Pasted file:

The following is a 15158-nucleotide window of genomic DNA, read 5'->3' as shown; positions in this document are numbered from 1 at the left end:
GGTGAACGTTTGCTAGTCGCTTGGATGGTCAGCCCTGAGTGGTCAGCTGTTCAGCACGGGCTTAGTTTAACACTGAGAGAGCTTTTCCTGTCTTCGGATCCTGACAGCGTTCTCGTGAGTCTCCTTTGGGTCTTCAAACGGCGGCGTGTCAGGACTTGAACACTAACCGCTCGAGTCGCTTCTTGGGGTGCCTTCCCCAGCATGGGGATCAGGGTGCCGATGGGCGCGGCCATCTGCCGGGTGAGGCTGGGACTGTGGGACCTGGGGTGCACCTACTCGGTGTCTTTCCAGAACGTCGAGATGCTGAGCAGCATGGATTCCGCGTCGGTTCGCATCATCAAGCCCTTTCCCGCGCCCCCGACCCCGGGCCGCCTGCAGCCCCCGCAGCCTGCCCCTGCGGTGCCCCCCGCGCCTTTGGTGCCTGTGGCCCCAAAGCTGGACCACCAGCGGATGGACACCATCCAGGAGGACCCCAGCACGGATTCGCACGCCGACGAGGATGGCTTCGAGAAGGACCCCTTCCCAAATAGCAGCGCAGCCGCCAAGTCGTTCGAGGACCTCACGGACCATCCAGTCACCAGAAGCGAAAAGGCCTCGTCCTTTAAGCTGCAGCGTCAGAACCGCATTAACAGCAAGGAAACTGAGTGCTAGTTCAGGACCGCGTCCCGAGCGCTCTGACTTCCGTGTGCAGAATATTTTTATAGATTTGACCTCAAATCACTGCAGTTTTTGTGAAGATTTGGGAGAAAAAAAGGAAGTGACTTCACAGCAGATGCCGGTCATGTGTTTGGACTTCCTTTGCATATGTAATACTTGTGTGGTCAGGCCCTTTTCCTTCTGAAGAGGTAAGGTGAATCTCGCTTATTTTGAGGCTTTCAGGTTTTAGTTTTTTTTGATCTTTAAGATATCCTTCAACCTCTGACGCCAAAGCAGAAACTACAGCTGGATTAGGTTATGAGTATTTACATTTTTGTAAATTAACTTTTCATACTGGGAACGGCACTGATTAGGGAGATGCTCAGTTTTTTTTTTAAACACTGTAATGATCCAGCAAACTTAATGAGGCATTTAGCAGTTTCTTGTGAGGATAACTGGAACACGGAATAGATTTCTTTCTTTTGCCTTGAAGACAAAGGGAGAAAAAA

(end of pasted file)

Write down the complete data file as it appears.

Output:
The following is a 15158-nucleotide window of genomic DNA, read 5'->3' as shown; positions in this document are numbered from 1 at the left end:
GGTGAACGTTTGCTAGTCGCTTGGATGGTCAGCCCTGAGTGGTCAGCTGTTCAGCACGGGCTTAGTTTAACACTGAGAGAGCTTTTCCTGTCTTCGGATCCTGACAGCGTTCTCGTGAGTCTCCTTTGGGTCTTCAAACGGCGGCGTGTCAGGACTTGAACACTAACCGCTCGAGTCGCTTCTTGGGGTGCCTTCCCCAGCATGGGGATCAGGGTGCCGATGGGCGCGGCCATCTGCCGGGTGAGGCTGGGACTGTGGGACCTGGGGTGCACCTACTCGGTGTCTTTCCAGAACGTCGAGATGCTGAGCAGCATGGATTCCGCGTCGGTTCGCATCATCAAGCCCTTTCCCGCGCCCCCGACCCCGGGCCGCCTGCAGCCCCCGCAGCCTGCCCCTGCGGTGCCCCCCGCGCCTTTGGTGCCTGTGGCCCCAAAGCTGGACCACCAGCGGATGGACACCATCCAGGAGGACCCCAGCACGGATTCGCACGCCGACGAGGATGGCTTCGAGAAGGACCCCTTCCCAAATAGCAGCGCAGCCGCCAAGTCGTTCGAGGACCTCACGGACCATCCAGTCACCAGAAGCGAAAAGGCCTCGTCCTTTAAGCTGCAGCGTCAGAACCGCATTAACAGCAAGGAAACTGAGTGCTAGTTCAGGACCGCGTCCCGAGCGCTCTGACTTCCGTGTGCAGAATATTTTTATAGATTTGACCTCAAATCACTGCAGTTTTTGTGAAGATTTGGGAGAAAAAAAGGAAGTGACTTCACAGCAGATGCCGGTCATGTGTTTGGACTTCCTTTGCATATGTAATACTTGTGTGGTCAGGCCCTTTTCCTTCTGAAGAGGTAAGGTGAATCTCGCTTATTTTGAGGCTTTCAGGTTTTAGTTTTTTTTGATCTTTAAGATATCCTTCAACCTCTGACGCCAAAGCAGAAACTACAGCTGGATTAGGTTATGAGTATTTACATTTTTGTAAATTAACTTTTCATACTGGGAACGGCACTGATTAGGGAGATGCTCAGTTTTTTTTTTAAACACTGTAATGATCCAGCAAACTTAATGAGGCATTTAGCAGTTTCTTGTGAGGATAACTGGAACACGGAATAGATTTCTTTCTTTTGCCTTGAAGACAAAGGGAGAAAAAA